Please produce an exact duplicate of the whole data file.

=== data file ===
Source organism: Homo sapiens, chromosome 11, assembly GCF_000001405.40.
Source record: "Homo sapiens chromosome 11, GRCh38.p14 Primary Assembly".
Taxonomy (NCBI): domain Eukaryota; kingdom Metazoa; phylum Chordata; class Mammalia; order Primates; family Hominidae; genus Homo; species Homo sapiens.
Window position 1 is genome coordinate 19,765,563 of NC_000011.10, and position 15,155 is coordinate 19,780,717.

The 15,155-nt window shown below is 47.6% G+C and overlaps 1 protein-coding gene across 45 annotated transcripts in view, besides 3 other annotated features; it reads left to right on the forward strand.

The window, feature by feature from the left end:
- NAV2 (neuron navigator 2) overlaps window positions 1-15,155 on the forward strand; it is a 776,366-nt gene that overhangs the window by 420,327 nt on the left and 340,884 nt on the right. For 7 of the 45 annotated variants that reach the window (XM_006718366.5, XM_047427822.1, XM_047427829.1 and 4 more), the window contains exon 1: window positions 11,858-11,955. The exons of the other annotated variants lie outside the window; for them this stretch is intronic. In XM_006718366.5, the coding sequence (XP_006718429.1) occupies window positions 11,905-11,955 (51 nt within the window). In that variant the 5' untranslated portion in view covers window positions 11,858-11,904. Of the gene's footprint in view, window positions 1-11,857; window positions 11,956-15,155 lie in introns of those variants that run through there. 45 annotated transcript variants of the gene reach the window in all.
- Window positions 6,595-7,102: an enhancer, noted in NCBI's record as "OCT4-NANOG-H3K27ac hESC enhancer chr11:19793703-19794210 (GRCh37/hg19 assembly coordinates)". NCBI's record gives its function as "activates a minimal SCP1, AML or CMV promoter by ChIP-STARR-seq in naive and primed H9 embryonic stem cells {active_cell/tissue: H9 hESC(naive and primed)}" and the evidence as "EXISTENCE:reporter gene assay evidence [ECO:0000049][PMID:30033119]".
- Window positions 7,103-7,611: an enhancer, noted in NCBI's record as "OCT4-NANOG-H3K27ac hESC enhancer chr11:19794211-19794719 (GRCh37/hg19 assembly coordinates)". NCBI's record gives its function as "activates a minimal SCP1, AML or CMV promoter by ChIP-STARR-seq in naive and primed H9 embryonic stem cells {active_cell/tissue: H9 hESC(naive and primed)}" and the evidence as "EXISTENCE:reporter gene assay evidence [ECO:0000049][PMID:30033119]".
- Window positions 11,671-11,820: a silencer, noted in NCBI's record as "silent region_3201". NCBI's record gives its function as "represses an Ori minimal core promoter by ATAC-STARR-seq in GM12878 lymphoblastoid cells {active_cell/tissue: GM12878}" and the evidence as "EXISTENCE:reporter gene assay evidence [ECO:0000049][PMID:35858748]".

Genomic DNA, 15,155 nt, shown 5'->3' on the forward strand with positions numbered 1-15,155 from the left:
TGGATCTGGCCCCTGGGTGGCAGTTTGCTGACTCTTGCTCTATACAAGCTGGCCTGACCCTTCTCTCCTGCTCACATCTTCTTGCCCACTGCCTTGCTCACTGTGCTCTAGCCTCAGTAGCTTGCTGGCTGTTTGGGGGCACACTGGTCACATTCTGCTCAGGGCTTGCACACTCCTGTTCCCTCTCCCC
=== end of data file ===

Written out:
Source organism: Homo sapiens, chromosome 11, assembly GCF_000001405.40.
Source record: "Homo sapiens chromosome 11, GRCh38.p14 Primary Assembly".
Taxonomy (NCBI): domain Eukaryota; kingdom Metazoa; phylum Chordata; class Mammalia; order Primates; family Hominidae; genus Homo; species Homo sapiens.
Window position 1 is genome coordinate 19,765,563 of NC_000011.10, and position 15,155 is coordinate 19,780,717.

The 15,155-nt window shown below is 47.6% G+C and overlaps 1 protein-coding gene across 45 annotated transcripts in view, besides 3 other annotated features; it reads left to right on the forward strand.

The window, feature by feature from the left end:
- NAV2 (neuron navigator 2) overlaps window positions 1-15,155 on the forward strand; it is a 776,366-nt gene that overhangs the window by 420,327 nt on the left and 340,884 nt on the right. For 7 of the 45 annotated variants that reach the window (XM_006718366.5, XM_047427822.1, XM_047427829.1 and 4 more), the window contains exon 1: window positions 11,858-11,955. The exons of the other annotated variants lie outside the window; for them this stretch is intronic. In XM_006718366.5, the coding sequence (XP_006718429.1) occupies window positions 11,905-11,955 (51 nt within the window). In that variant the 5' untranslated portion in view covers window positions 11,858-11,904. Of the gene's footprint in view, window positions 1-11,857; window positions 11,956-15,155 lie in introns of those variants that run through there. 45 annotated transcript variants of the gene reach the window in all.
- Window positions 6,595-7,102: an enhancer, noted in NCBI's record as "OCT4-NANOG-H3K27ac hESC enhancer chr11:19793703-19794210 (GRCh37/hg19 assembly coordinates)". NCBI's record gives its function as "activates a minimal SCP1, AML or CMV promoter by ChIP-STARR-seq in naive and primed H9 embryonic stem cells {active_cell/tissue: H9 hESC(naive and primed)}" and the evidence as "EXISTENCE:reporter gene assay evidence [ECO:0000049][PMID:30033119]".
- Window positions 7,103-7,611: an enhancer, noted in NCBI's record as "OCT4-NANOG-H3K27ac hESC enhancer chr11:19794211-19794719 (GRCh37/hg19 assembly coordinates)". NCBI's record gives its function as "activates a minimal SCP1, AML or CMV promoter by ChIP-STARR-seq in naive and primed H9 embryonic stem cells {active_cell/tissue: H9 hESC(naive and primed)}" and the evidence as "EXISTENCE:reporter gene assay evidence [ECO:0000049][PMID:30033119]".
- Window positions 11,671-11,820: a silencer, noted in NCBI's record as "silent region_3201". NCBI's record gives its function as "represses an Ori minimal core promoter by ATAC-STARR-seq in GM12878 lymphoblastoid cells {active_cell/tissue: GM12878}" and the evidence as "EXISTENCE:reporter gene assay evidence [ECO:0000049][PMID:35858748]".

Genomic DNA, 15,155 nt, shown 5'->3' on the forward strand with positions numbered 1-15,155 from the left:
TGGATCTGGCCCCTGGGTGGCAGTTTGCTGACTCTTGCTCTATACAAGCTGGCCTGACCCTTCTCTCCTGCTCACATCTTCTTGCCCACTGCCTTGCTCACTGTGCTCTAGCCTCAGTAGCTTGCTGGCTGTTTGGGGGCACACTGGTCACATTCTGCTCAGGGCTTGCACACTCCTGTTCCCTCTCCCC